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3 career tips from Google Career Certificate graduates

From left to right, black and white images of a woman with glasses, a man with glasses in a suit and tie, and a man with a beard in a collared shirt and blazer are placed on a white background with colorful graphics
(L-R) Megan, Sagar and Devyn.

Are New Year’s resolutions made to be broken? Sometimes it feels that way. After all, total transformation might seem like a lot of pressure to put on 365 days. But when it comes to finding your ideal career, a year is plenty of time. In fact, Google Career Certificates are specifically designed to quickly help people jumpstart their careers in fast-growing fields like data analytics, IT support and project management.

Enrolling is a great first step, but it’s only the beginning. Once you begin working through the program, challenges may come up and lead you to doubt yourself. Obligations arise. Responsibilities fight for your time. In short, life happens.

We asked three Google Career Certificate graduates how they faced challenges like these, and they offered tips, advice and strategies for earning your certificate and finding your dream job.

Hundreds of thousands of Google Career Certificates graduates have gained new career skills through the program. If learning new skills or making a career change happens to be your goal this year, explore our certificates at

1. Be intentional with your time.

After spending four years as a teacher, Megan Barrick realized the profession wasn’t for her. However, she says, “It can be really challenging to focus on changing careers when you’re currently stuck in a position you don’t love.”

Fortunately, Megan discovered her teaching skills could easily transfer into a project management role. She enrolled in the Google Project Management Certificate, which gave her the flexibility to learn while simultaneously working, managing her household and applying for new jobs.

She mentioned her certificate completion date in her applications, which caught an employer’s attention. Right before completing the certificate, she was offered a position as program manager at a higher salary than she expected.

“Take a look at how you spend your downtime and create habits that will help you reach your goals,” Megan recommends. “I spent a lot of my downtime scrolling mindlessly through social media. By becoming more intentional with my time, I could make progress in my course every day.”

2. Be patient with yourself (and the course).

Before immigrating to the U.S., Sagar Mehta worked as an analyst at a prestigious consulting firm in India. Despite his background, he found it hard to find a similar position in his new country. “I didn’t have a degree or a professional certificate from the U.S., so it was difficult to show companies why I was the best fit for a role,” he says.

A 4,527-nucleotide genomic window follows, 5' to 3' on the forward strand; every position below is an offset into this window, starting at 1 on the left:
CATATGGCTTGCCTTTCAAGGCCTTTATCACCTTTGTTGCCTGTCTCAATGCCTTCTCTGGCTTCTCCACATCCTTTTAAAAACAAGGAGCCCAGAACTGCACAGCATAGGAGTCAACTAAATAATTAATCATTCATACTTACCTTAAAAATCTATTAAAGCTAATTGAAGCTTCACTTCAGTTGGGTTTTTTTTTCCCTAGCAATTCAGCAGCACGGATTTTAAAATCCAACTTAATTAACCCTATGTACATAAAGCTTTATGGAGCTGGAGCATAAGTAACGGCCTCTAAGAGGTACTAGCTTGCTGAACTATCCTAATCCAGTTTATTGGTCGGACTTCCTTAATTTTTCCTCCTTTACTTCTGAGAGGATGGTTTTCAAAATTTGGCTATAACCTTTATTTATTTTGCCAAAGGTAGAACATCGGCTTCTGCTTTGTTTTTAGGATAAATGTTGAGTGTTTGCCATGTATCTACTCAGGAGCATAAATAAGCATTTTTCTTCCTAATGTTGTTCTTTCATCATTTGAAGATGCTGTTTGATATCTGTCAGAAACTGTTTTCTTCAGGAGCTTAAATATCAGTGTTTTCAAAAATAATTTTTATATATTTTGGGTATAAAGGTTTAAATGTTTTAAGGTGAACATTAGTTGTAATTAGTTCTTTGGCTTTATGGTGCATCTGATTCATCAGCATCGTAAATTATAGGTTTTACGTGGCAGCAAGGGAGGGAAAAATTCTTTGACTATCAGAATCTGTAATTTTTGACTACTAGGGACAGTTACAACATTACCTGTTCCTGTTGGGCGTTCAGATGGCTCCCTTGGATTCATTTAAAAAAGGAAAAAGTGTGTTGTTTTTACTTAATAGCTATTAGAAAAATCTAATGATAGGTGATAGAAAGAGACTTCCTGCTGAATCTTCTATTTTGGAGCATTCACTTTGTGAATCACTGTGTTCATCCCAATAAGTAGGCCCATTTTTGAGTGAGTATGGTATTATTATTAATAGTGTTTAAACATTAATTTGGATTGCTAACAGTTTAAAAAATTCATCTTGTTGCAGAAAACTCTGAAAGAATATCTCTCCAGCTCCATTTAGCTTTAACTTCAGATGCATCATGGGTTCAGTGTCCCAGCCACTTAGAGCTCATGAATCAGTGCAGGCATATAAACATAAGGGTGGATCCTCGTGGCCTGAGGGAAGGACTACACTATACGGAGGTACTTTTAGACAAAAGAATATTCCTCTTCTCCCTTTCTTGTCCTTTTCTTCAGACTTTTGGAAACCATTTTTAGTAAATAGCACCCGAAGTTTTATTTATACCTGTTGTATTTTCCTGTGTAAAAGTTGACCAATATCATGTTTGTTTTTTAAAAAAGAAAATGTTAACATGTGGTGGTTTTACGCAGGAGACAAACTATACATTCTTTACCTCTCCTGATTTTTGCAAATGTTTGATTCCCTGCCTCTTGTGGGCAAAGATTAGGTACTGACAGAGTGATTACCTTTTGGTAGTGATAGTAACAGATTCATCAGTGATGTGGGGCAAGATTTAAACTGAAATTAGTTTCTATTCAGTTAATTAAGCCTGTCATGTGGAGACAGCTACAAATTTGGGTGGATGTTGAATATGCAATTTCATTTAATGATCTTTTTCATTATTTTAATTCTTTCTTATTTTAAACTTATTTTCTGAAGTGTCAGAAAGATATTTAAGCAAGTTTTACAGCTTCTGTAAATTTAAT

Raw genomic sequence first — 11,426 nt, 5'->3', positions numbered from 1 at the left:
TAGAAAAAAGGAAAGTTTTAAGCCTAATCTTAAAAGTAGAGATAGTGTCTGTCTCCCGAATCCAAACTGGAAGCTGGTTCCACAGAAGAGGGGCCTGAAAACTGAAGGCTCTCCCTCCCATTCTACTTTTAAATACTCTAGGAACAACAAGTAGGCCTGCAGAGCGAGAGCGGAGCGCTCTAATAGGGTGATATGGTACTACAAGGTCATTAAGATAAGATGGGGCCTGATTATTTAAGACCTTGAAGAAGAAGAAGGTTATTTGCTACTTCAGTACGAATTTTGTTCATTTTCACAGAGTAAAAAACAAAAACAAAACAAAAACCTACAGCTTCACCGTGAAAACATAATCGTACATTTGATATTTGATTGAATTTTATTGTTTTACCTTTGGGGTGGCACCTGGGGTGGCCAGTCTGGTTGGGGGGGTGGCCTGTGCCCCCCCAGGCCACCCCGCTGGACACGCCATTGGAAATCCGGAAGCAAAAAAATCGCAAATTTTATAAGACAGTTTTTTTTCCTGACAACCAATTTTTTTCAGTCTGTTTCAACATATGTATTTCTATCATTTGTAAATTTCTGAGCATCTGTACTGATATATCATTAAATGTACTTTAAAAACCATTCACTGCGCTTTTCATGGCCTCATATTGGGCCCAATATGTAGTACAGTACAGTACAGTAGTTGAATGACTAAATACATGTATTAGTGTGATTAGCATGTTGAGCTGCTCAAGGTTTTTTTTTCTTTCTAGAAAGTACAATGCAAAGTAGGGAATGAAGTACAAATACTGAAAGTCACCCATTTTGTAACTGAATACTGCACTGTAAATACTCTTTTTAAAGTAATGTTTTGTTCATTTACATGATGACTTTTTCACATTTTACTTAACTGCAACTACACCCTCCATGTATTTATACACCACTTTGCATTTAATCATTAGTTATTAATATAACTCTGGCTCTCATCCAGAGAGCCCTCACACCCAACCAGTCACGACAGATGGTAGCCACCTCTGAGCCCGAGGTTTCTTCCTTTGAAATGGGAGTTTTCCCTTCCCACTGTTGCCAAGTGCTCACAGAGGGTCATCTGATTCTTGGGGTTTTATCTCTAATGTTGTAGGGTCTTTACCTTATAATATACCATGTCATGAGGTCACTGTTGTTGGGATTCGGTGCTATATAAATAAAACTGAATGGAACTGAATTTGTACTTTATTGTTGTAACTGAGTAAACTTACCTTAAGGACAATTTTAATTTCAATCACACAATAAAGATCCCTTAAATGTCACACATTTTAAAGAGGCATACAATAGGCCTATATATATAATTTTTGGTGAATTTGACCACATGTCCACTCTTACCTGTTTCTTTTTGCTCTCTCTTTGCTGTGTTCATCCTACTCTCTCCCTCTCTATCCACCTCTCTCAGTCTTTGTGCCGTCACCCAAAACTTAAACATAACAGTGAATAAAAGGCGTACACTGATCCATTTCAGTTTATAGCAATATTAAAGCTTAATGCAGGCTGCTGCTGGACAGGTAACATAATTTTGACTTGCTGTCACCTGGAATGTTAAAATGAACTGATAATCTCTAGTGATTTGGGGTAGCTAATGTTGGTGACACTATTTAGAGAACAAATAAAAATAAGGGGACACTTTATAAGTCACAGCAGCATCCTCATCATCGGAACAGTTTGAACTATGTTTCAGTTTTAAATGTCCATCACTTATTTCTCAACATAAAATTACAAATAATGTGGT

After taking a job in the automotive industry, he eventually found his way back to data analytics through the Google Data Analytics Certificate program. He had to take several breaks in his studies due to caregiving responsibilities, but he persevered and completed the program within a year.

During interviews, employers would acknowledge his Google Career Certificate, and Sagar finally felt his skills were appreciated. In the end, he landed a data analytics role at his dream company.

When asked for his tips on finding motivation to complete the program, Sagar says, “As the course progresses, you might take longer to understand things. Don’t let this demotivate you, and don’t try to finish the course ASAP. Instead, set a goal to spend a certain amount of time each day, week, or month to learn.”

3. Be your biggest advocate.

As a visual merchandiser who designed in-store displays, Devyn Brown’s livelihood depended on people coming into shops — a factor the pandemic radically altered. After researching career options, he realized his experience made him a prime candidate for a more sustainable career in user experience (UX) design.

Devyn finished the Google UX Design Certificate program in eight weeks, but his greatest challenge was entering a new industry. “I started out not really feeling confident because I thought I was at the bottom of the candidate list,” he says.

Despite these concerns, Devyn was able to push past uncertainty by using his existing skills, which helped him land a job as an accessibility product designer at a software company. “A big part of design — or any industry — is having soft skills, and those are transferable from most jobs,” he says.

Devyn’s piece of advice to other learners is to shake off self-doubt. “Everyone has imposter syndrome at some point, even the people you’re interviewing with. Advocate for yourself and have confidence.”

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